Turf has undeservedly received a reputation for being water-guzzling and unnecessary, but it is a garden essential because it reduces greenhouse gases and helps cool the home, according to a recent WA Turf Seminar.
Matthew Holmes, industry development manager for Turf Producers, said that average household lawn was a natural air-conditioner, absorbed carbon dioxide, and reduced greenhouse gases.
Mr Holmes said that on a hot summer day, lawns were 30C cooler than asphalt and 14C cooler than bare soil.
The front lawns of eight houses had the cooling effect of 70 tonnes of air-conditioning capacity, which was a huge impact when the average home had an air-conditioner with just a three or four tonne capacity.
Mr Homes said 50sqm of turf provided enough oxygen for one person per day.
Other advantages were noise absorption, control of dust and pollen and the ability of lawn to absorb gaseous pollutants from cars.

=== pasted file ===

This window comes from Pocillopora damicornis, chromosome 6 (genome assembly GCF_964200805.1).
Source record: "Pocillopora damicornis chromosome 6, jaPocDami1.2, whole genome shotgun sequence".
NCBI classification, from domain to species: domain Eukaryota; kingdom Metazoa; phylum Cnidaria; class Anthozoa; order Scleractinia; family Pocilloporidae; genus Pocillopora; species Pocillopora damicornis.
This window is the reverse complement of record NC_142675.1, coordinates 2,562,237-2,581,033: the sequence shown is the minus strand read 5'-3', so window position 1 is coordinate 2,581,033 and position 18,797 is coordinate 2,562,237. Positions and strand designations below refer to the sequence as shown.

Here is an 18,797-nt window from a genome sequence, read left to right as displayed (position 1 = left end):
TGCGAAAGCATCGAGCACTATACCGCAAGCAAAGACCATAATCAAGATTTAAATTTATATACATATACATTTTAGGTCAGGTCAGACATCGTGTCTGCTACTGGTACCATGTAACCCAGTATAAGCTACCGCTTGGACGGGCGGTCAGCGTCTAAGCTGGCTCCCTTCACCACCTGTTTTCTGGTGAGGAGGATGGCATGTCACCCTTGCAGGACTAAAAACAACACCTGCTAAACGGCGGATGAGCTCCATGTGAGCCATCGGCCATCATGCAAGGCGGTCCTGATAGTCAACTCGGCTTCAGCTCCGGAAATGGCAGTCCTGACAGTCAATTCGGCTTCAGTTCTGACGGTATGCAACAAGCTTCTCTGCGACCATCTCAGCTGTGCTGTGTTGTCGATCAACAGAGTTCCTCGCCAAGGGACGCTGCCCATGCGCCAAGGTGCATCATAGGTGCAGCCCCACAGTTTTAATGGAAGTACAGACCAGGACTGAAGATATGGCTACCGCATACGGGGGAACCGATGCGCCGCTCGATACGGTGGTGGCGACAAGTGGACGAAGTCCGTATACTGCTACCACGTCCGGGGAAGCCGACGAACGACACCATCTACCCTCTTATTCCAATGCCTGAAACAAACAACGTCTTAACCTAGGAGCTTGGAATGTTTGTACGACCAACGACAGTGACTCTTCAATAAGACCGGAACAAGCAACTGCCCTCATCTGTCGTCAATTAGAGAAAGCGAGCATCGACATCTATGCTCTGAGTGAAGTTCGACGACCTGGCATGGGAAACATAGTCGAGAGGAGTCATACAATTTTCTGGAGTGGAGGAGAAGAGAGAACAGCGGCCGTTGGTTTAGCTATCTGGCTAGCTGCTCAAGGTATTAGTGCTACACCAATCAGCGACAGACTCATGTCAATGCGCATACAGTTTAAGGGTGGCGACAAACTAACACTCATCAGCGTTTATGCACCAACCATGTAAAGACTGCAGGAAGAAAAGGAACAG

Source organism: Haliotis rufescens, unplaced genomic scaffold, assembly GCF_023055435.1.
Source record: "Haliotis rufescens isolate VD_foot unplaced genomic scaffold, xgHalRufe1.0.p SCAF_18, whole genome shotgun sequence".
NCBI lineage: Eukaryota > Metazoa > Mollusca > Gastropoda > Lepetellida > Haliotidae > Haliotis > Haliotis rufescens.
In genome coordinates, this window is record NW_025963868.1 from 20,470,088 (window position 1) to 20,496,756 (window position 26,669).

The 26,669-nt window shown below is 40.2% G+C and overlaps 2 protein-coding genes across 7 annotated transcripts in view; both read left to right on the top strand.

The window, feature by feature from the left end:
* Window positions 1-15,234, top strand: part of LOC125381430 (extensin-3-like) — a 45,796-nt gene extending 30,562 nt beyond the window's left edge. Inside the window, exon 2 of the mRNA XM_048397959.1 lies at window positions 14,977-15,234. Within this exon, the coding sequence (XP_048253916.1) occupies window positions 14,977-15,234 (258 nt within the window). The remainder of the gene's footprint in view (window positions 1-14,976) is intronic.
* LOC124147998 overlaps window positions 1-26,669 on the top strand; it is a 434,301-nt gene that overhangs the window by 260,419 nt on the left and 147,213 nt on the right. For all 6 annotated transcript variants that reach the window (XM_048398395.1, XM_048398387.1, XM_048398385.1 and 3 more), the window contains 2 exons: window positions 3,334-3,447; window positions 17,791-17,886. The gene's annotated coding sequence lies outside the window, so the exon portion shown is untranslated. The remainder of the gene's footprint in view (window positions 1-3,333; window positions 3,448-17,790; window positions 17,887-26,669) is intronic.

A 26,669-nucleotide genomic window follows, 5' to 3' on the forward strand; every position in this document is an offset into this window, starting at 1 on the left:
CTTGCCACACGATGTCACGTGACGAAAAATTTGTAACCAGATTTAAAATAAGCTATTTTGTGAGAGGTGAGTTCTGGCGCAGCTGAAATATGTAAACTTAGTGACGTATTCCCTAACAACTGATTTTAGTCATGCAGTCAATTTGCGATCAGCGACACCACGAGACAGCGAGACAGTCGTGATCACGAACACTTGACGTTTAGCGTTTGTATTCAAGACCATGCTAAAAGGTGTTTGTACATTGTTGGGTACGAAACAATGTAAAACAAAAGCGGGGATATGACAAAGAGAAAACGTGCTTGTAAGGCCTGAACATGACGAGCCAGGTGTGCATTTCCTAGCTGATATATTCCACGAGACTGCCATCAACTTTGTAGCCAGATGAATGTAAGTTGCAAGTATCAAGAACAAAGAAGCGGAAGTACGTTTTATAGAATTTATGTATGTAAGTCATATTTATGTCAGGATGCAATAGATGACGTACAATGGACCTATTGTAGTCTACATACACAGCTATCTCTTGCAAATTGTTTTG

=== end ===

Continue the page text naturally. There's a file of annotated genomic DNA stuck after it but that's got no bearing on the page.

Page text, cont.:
Lawn was also cheaper to install than artificial turf, costing about 36/sqm, including earthworks, construction and laying, with costs of about $75/sqm for concrete.
There were some maintenance costs, but well-maintained lawn had an indefinite life span. Artificial turf cost about $42/sqm to replace every 10 years.
Dr Karen Martin, from the Centre for Built Environment and Health at the University of WA, said that parks were associated with better mental and physical health.